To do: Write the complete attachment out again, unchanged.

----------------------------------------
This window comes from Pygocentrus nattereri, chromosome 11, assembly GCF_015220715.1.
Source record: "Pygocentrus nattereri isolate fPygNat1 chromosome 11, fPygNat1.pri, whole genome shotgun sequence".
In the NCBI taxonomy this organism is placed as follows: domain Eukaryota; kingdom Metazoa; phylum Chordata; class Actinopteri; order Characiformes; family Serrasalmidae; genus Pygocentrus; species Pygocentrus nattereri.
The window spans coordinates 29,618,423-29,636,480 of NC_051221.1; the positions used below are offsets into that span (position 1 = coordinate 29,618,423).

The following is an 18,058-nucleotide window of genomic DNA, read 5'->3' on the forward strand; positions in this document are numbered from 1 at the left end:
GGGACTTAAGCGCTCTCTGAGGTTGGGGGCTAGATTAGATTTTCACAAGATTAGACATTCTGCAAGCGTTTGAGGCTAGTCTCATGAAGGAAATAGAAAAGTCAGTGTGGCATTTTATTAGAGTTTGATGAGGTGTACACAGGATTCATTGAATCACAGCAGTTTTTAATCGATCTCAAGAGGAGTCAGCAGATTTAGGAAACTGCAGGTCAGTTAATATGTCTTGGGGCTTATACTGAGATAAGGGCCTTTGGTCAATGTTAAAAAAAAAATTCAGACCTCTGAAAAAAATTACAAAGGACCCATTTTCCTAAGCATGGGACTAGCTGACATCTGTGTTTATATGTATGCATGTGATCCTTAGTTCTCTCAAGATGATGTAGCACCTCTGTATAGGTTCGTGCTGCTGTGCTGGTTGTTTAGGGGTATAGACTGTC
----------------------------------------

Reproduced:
This window comes from Pygocentrus nattereri, chromosome 11, assembly GCF_015220715.1.
Source record: "Pygocentrus nattereri isolate fPygNat1 chromosome 11, fPygNat1.pri, whole genome shotgun sequence".
In the NCBI taxonomy this organism is placed as follows: domain Eukaryota; kingdom Metazoa; phylum Chordata; class Actinopteri; order Characiformes; family Serrasalmidae; genus Pygocentrus; species Pygocentrus nattereri.
The window spans coordinates 29,618,423-29,636,480 of NC_051221.1; the positions used below are offsets into that span (position 1 = coordinate 29,618,423).

The following is an 18,058-nucleotide window of genomic DNA, read 5'->3' on the forward strand; positions in this document are numbered from 1 at the left end:
GGGACTTAAGCGCTCTCTGAGGTTGGGGGCTAGATTAGATTTTCACAAGATTAGACATTCTGCAAGCGTTTGAGGCTAGTCTCATGAAGGAAATAGAAAAGTCAGTGTGGCATTTTATTAGAGTTTGATGAGGTGTACACAGGATTCATTGAATCACAGCAGTTTTTAATCGATCTCAAGAGGAGTCAGCAGATTTAGGAAACTGCAGGTCAGTTAATATGTCTTGGGGCTTATACTGAGATAAGGGCCTTTGGTCAATGTTAAAAAAAAAATTCAGACCTCTGAAAAAAATTACAAAGGACCCATTTTCCTAAGCATGGGACTAGCTGACATCTGTGTTTATATGTATGCATGTGATCCTTAGTTCTCTCAAGATGATGTAGCACCTCTGTATAGGTTCGTGCTGCTGTGCTGGTTGTTTAGGGGTATAGACTGTC